Strengths-Based Engagement with Families

In working with individuals and families, following a strengths-based approach is a best practice, and it is contrasted with a traditional problem-solving strategy. Following some of Kirst-Ashman and Hull’s (2015) strategies, we can both understand the conventional problem-solving approach and a strength-based approach to solving problems.

To implement a strengths-based approach, there are some strategies that can be helpful. These include building on family strengths, working collaboratively, helping the family formulate a vision, boosting participation and involvement, utilizing environmental modification, and modeling high expectations.

Kruzich et al. (2003) reported families identified the following barriers as impeding involvement in their child’s care:

  • Distance from service providers
  • Caregiver’s work schedule
  • Cost of transportation
  • Lack of access to transportation
  • Child care arrangements
  • Cost of child care
  • Lack of communication between staff from different programs or agencies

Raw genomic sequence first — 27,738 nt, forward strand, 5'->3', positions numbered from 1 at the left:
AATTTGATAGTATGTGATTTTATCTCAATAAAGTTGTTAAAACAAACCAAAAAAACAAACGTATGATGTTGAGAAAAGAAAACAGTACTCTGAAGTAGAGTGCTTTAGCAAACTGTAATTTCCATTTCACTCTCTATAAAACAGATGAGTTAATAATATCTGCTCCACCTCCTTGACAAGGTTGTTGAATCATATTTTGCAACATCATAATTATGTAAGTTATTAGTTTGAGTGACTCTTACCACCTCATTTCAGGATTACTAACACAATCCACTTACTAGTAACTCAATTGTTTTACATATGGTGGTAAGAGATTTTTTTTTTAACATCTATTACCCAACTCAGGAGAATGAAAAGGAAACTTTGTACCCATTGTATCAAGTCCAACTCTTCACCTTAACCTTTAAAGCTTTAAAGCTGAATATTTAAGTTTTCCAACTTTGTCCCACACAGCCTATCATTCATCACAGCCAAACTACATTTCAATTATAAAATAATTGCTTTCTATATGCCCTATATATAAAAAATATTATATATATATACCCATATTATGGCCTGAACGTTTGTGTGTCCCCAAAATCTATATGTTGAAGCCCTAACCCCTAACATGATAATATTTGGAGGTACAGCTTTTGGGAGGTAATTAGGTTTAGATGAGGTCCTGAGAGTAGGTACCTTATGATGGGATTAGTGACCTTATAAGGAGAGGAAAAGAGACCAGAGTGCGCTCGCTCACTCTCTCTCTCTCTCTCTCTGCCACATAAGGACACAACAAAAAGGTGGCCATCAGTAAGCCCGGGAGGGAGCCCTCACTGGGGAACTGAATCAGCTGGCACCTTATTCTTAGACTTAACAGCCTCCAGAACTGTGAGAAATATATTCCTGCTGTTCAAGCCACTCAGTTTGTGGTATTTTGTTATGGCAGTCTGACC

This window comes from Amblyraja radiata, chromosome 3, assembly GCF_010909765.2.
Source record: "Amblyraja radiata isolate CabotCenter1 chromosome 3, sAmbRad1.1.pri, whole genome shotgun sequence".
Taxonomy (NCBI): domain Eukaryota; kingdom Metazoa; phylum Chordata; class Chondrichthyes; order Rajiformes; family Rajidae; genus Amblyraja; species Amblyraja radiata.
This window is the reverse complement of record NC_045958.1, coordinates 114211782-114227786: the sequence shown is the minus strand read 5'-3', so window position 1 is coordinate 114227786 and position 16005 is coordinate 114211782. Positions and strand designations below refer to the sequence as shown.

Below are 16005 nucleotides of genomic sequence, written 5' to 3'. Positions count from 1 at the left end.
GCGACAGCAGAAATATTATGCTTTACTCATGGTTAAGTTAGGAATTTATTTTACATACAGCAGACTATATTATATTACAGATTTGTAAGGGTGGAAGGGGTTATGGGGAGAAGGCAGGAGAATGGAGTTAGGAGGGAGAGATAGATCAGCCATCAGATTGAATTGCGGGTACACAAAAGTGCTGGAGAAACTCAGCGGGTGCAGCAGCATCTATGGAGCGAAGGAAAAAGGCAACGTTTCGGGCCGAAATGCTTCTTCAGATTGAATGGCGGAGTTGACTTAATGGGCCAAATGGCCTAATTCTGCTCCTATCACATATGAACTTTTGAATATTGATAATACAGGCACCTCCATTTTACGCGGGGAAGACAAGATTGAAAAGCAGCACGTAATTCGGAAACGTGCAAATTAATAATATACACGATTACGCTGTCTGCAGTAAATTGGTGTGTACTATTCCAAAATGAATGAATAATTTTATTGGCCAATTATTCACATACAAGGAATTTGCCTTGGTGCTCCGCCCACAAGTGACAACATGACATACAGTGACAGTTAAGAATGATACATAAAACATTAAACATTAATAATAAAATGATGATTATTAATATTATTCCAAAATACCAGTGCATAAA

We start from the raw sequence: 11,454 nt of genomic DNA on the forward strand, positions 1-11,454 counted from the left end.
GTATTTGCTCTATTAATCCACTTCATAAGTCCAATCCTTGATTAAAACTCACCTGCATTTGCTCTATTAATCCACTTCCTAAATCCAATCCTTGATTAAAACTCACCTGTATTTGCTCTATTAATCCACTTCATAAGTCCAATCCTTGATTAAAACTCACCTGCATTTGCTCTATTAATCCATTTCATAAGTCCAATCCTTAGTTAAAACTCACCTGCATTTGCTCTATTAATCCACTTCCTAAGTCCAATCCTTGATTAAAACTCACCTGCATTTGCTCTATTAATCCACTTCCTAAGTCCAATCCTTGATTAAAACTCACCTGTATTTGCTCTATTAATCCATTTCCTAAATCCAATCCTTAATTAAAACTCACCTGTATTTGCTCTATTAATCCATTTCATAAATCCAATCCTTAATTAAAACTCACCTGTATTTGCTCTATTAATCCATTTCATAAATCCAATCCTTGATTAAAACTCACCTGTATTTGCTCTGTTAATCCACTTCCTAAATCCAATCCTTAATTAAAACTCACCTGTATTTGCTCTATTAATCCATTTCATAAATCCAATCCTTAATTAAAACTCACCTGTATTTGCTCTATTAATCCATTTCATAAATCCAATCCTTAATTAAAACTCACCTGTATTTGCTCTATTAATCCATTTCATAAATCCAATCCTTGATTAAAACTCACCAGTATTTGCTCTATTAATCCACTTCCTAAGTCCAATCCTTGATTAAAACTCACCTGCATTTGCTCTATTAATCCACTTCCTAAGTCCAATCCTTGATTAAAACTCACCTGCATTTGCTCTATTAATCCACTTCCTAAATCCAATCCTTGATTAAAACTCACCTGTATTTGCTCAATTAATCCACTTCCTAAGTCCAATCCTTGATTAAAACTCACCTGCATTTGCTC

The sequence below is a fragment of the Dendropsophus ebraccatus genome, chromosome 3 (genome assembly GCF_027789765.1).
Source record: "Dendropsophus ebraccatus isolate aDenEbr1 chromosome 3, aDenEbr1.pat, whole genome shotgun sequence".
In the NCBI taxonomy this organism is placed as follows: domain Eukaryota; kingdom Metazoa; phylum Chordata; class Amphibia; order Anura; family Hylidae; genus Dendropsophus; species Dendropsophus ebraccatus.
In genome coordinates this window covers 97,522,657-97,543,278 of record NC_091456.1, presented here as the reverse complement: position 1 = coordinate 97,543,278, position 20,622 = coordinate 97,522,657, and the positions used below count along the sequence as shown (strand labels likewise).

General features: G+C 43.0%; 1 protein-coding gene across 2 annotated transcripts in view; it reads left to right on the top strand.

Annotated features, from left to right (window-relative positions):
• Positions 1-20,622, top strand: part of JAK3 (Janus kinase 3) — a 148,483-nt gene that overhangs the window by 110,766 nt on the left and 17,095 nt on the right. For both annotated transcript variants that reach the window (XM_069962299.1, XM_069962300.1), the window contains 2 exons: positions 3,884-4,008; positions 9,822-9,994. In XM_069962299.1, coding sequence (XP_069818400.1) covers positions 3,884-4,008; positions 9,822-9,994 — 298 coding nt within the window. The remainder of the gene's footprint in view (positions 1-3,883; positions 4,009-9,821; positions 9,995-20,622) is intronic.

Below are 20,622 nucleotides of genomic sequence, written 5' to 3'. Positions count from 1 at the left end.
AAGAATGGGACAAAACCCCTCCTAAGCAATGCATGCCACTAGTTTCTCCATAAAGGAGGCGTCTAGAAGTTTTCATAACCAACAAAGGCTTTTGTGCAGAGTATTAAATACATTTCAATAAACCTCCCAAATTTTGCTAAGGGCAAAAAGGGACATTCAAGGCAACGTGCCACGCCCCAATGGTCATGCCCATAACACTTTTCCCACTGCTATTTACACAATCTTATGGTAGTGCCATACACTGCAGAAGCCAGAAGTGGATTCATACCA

• Lack of open communication
  • Lack of opportunity or encouragement to participate in the child’s treatment
  • Inflexible visiting and meeting schedules
  • Lack of clarity about whom to contact with questions and concerns
  • Negative staff attitudes about the family
  • Restrictive policies
  • Lack of consideration for cultural values

They on to describe some strategies for supporting engagement with families:

  • Provision of a contact person
  • Notification of caregiver when something was wrong or if there were health or other concerns about the child
  • Flexible scheduling of meetings
  • Information about rights and grievance procedures
  • Comfortable and private space for meetings
  • Prompt return of phone calls
  • Inclusion of caregiver’s comments in the child’s records
  • Support for transitions into or out of services or programs
  • Communication with all relevant family members
  • Help with transportation costs
  • Help with telephone costs
  • Assistance with child care costs
  • Caregiver treated with dignity and respect
  • Caregiver made to feel that his or her participation was important
  • Caregiver made to feel welcome
  • All family members encouraged to participate
  • Responsiveness to the family’s cultural values


Kirst-Ashman, K. K., & Hull, Jr., G. H. (2015). Understanding Generalist Practice (Seventh Ed). Stamford, CT: Cengage Learning.

Kruzich, J. M., Jivanjee, P., Robinson, A., & Friesen, B. J. (2003). Family Caregivers’ Perceptions of Barriers to and Supports of Participation in Their Children’s Out-of-Home Treatment. Psychiatric Services, 54(11), 1513-1518.